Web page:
Accepting Accomodations

More students seek help for their disabilities

By on February 25, 2016
Screen Shot 2016-02-23 at 6.13.44 PMJess Sweeney

The university has experienced a noticeable increase in students requesting accommodations for their disabilities over the last few years, according to Associate Vice President of Retention and Academic Success Andrew Delohery.

Quinnipiac complies with the Americans with Disabilities Act (ADA), which has been in place since Jan. 1, 1990. The purpose of the ADA is to provide equal opportunities for people with disabilities and to lessen discrimination based on those disabilities, according to the ADA website.

There were approximately 375 students who reached out for accommodations in 2012, according to Delohery. But by this semester that number has risen to almost 1,000 students.

Delohery believes the amendment of the ADA in 2008 to support a wider range of students with disabilities has led to this drastic increase.

“While we can’t say exactly why that [increase] has occurred, what we believe is…in 2008, when the Americans with Disabilities Act was amended, it allowed for more people to take advantage of it,” Delohery said.

With the changes to this amendment, colleges across the nation are also noticing an increase in requests for accommodations, he said.

The way the university handles these cases is on an individualistic basis. Delohery said each student can feel differently about their specific situation and what might be necessary for one student might not be necessary for another.

“Every student is treated as an individual,” Delohery said. “That’s something every institution must do. The outcome of the situation may vary from student to student.”

Since each student experiences academia differently, Delohery said students should look at their experiences to decide whether they feel like they might need accommodations from the university.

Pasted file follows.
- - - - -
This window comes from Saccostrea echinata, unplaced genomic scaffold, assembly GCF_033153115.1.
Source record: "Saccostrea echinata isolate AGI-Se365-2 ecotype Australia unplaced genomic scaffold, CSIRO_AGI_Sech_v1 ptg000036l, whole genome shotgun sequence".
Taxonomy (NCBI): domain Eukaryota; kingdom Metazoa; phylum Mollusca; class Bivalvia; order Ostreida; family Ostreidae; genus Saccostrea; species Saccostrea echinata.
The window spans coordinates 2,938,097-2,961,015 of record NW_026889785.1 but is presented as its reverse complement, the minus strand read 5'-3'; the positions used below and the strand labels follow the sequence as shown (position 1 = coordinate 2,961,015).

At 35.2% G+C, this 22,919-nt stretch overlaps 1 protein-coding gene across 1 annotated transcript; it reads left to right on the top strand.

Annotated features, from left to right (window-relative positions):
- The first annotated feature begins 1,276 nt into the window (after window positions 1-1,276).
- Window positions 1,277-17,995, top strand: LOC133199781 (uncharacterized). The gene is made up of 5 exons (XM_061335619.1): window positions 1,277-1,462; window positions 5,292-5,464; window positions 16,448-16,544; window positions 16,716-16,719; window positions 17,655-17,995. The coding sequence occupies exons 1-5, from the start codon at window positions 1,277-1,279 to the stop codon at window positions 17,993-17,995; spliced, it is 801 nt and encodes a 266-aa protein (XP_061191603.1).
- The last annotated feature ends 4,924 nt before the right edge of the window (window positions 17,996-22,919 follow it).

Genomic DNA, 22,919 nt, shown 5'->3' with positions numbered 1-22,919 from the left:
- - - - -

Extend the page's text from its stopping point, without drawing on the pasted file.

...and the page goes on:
“We would try to say to any student: do you feel you’re getting the support, the opportunity you’d like to have for advancement, for development, for improvement?” Delohery said.

One way the university tells students about resources is through a brief session during orientation. However, Delohery said for some students that session might be “white noise” because there is so much going on. He also said some students might be cautious about reaching out to the university out of fear they will be perceived in a negative light in a new place.

But faculty and staff can also help bring attention to students who might need accommodations or just to be told their options and available resources. For example, through the Retention Alert program the university reaches out to students who miss a certain amount of classes or whose grades are struggling, Delohery said.

“If we see any student in academic crisis, we reach out,” he said.

Delohery said professors can use WebAdvisor to identify the student, the issue and include some text about why they’re submitting the referral. Following the submission, an email is sent to the student and the student’s advisor.

Last semester there were 1,800 referrals, according to Delohery. He said that number is pretty consistent, and each semester there are roughly between 1,400 to 1,800 referrals.

“[The Quinnipiac Retention Alert] program helps direct individual students to appropriate academic support during the semester and facilitates dialogue among those working to support the student,” the student handbook states. “Academic specialists also work with faculty to bring learning skills into the classroom.”

With increasing class sizes, it can be difficult to keep up with emailing students for follow-ups after referrals and to acknowledge available resources, Delohery said. But he said that does not stop his office from helping students who need it.

“We just brought in our largest freshman class,” Delohery said. “Do we have enough resources to be able to support them adequately? I think we do—speaking from me.”

And those resources are showing results, he said.

Delohery said approximately 60 percent of students who are referred and contacted end up in the office to talk to someone about their options. Though sometimes it may take some encouraging, he said all decisions are ultimately made by the students. No student is forced to seek out accommodations or get help in other ways.

Associate Professor of Psychology and social psychologist, Dr. William Jellison, thinks that these numbers have grown due to the increased acceptance of disorders such as Attention Deficit Hyperactive Disorder.

“There is more social acceptance around it and more understanding around it,” Jellison said. “A student would be more likely to seek the resources because they are less likely to be stigmatized…There may have been just as many cases 50 years ago, but because we didn’t have the understanding nor the social awareness so people might not necessarily be seeking out these resources.”

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